Technical, brooding death metal that is as intricate and elaborate as any other band in the genre, Unmoored manage to pull off a variety of sounds on their third release, ‘Indefinite Soul-Extension’. ‘Unspeakable Grief’ gets the madness going with a track that is reminiscent of Nocturnus, both due to its heaviness and the manner in which the keyboards of Johan Astrand are utilized. But Unmoored are like a good horror flick, you can’t predict what the band is going to do next. Tomas Johansson plays some simply amazing lead guitars, his quick fingered arpeggios blazing across his guitar’s fret board at warp speed, then, fluctuating between disjointed, off tempo rhythms. There are some strong melodic elements which grace the song ‘Leave-Taking’, and the group’s ambitious compositional structure here moves between schizophrenic ranges of powerful emotions. Vocalist/guitarist Christian Alvestam combines many different types of voices into a single piece, which keeps things interesting. As if the band’s spasmodic fluctuations musically were not enough to hold your attention.
‘Morndraper’ starts off like a car crash that never ends, and for a death metal band, that’s a good thing. Unmoored really gets blasting on this piece as Alvestam truly sounds like a man possessed, attacking the microphone with sheer vehemence. Extraordinary drummer Henrick Shonstrom holds it all together with dead-on four limbed front that powers the group’s performance. ‘Cinders Veil’ is perhaps the highlight of the album, further evidence of Unmoored’s proficient songwriting skills exists in this songs delay filled chorus that is as close to a hook as you will find in Death Metal without watering it down too much. The solo here consists of more virtuoso shredding by the hands of Johannsson.
‘Spit Forth From Failure’ is a driven song with a sense of urgency, lapsing from rapid right hand movements to palm muted crunching. The lead break introduces the thick chorus section well, with Alvestam sounding especially evil on this particular track.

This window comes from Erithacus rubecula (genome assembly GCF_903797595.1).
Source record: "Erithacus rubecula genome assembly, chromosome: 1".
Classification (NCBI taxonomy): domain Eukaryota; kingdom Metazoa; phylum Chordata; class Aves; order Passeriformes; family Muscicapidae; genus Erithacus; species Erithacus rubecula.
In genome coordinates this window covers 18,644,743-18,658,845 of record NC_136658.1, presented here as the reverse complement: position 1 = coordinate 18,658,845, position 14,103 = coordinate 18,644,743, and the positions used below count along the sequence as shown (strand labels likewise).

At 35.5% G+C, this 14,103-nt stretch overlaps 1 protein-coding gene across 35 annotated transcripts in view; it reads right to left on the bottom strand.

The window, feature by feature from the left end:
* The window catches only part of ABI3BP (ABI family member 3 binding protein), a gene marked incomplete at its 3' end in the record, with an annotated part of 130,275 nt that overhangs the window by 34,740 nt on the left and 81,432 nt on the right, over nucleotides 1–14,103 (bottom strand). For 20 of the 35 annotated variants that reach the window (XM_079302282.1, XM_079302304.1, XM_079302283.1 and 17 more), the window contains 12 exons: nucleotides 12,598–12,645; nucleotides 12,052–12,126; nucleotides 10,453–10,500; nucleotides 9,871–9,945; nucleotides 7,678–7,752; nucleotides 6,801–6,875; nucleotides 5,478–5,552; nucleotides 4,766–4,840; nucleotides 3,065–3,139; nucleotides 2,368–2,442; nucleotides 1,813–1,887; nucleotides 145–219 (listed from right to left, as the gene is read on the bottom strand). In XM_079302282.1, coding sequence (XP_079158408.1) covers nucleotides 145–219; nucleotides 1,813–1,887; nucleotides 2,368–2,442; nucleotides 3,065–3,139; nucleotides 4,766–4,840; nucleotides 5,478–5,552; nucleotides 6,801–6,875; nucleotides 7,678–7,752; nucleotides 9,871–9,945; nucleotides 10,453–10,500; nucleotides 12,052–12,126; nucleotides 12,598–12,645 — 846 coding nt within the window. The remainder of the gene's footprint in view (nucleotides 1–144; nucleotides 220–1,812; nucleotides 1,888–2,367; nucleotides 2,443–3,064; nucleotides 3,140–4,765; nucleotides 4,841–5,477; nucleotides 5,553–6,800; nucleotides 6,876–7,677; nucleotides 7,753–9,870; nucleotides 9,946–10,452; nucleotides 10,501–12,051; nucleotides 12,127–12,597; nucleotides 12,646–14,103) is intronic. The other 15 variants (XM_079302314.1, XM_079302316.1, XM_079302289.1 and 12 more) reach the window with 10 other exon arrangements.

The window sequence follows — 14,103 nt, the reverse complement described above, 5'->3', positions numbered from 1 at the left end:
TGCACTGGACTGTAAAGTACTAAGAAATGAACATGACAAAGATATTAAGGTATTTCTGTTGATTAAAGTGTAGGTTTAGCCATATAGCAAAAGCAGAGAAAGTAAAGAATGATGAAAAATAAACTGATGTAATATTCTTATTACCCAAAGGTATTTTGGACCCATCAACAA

An extremely crucial effort from these talented Swedes, ‘Indefinite Soul-Extension’ is death metal the way it was meant to be played, ruthless, intelligent and unrelenting. Code666 really has a find here, and if any of the bands on their roster can bring the label greater international exposure, it would be Unmoored. Quite recommended!
About 3 years ago, I had never heard of this band, and I was still digging through the countless great extreme bands out. I decided to buy this album on an impulse buy when it was released in '03, and it was my first exposure to Unmoored. Damn I am glad I did, this album is great.
Indefinite Soul-Extension combines elements of death metal, melodic death, Gothenburg, and progressive metal. The riffing at times is very crunchy and heavy like many death acts, but then it's more atmospheric, prog-like, and then again it's a bit on the Gothenburg side, with the Maiden-esque harmony riffs. The drumming is superb, Henrik Schönström does a helluva job keeping this whole album sounding progressive and epic, yet brutal and heavy. Christian Älvestam's vocals are great, mixing some pretty melodic harsh vocals (ala Gothenburg but with a bit more balls), and some great sounding clean vocals that give any renowned metal singer a run for their money. The album's first track, Unspeakable Grief, is probably their best song on the album, combining all of the above elements into 5 minutes of great music. Overall the album keeps a high standard, with some excellent songs like Commit to the Fire and Spit Forth From Failure (with some excellent solos as well). These Swedes sure know their stuff, and I expect to hear more great music from these folks in the future.